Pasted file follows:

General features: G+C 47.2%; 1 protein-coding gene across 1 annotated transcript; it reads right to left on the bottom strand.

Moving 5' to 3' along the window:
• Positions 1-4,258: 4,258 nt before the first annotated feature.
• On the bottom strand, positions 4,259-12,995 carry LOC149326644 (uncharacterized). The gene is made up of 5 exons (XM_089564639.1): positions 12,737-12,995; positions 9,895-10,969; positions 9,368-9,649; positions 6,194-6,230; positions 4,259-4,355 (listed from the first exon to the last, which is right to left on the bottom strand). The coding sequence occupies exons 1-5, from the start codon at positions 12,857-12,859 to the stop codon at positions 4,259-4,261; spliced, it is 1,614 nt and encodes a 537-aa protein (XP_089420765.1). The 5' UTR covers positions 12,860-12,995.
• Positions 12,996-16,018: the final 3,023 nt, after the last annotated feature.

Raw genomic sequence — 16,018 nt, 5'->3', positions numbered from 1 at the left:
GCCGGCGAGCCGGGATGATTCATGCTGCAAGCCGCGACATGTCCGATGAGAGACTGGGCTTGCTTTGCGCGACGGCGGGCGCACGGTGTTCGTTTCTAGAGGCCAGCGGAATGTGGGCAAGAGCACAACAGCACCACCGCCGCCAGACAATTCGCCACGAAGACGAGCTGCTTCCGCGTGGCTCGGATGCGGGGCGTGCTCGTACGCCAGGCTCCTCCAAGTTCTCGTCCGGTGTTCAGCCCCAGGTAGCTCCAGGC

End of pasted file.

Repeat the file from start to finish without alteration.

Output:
General features: G+C 47.2%; 1 protein-coding gene across 1 annotated transcript; it reads right to left on the bottom strand.

Moving 5' to 3' along the window:
• Positions 1-4,258: 4,258 nt before the first annotated feature.
• On the bottom strand, positions 4,259-12,995 carry LOC149326644 (uncharacterized). The gene is made up of 5 exons (XM_089564639.1): positions 12,737-12,995; positions 9,895-10,969; positions 9,368-9,649; positions 6,194-6,230; positions 4,259-4,355 (listed from the first exon to the last, which is right to left on the bottom strand). The coding sequence occupies exons 1-5, from the start codon at positions 12,857-12,859 to the stop codon at positions 4,259-4,261; spliced, it is 1,614 nt and encodes a 537-aa protein (XP_089420765.1). The 5' UTR covers positions 12,860-12,995.
• Positions 12,996-16,018: the final 3,023 nt, after the last annotated feature.

Raw genomic sequence — 16,018 nt, 5'->3', positions numbered from 1 at the left:
GCCGGCGAGCCGGGATGATTCATGCTGCAAGCCGCGACATGTCCGATGAGAGACTGGGCTTGCTTTGCGCGACGGCGGGCGCACGGTGTTCGTTTCTAGAGGCCAGCGGAATGTGGGCAAGAGCACAACAGCACCACCGCCGCCAGACAATTCGCCACGAAGACGAGCTGCTTCCGCGTGGCTCGGATGCGGGGCGTGCTCGTACGCCAGGCTCCTCCAAGTTCTCGTCCGGTGTTCAGCCCCAGGTAGCTCCAGGC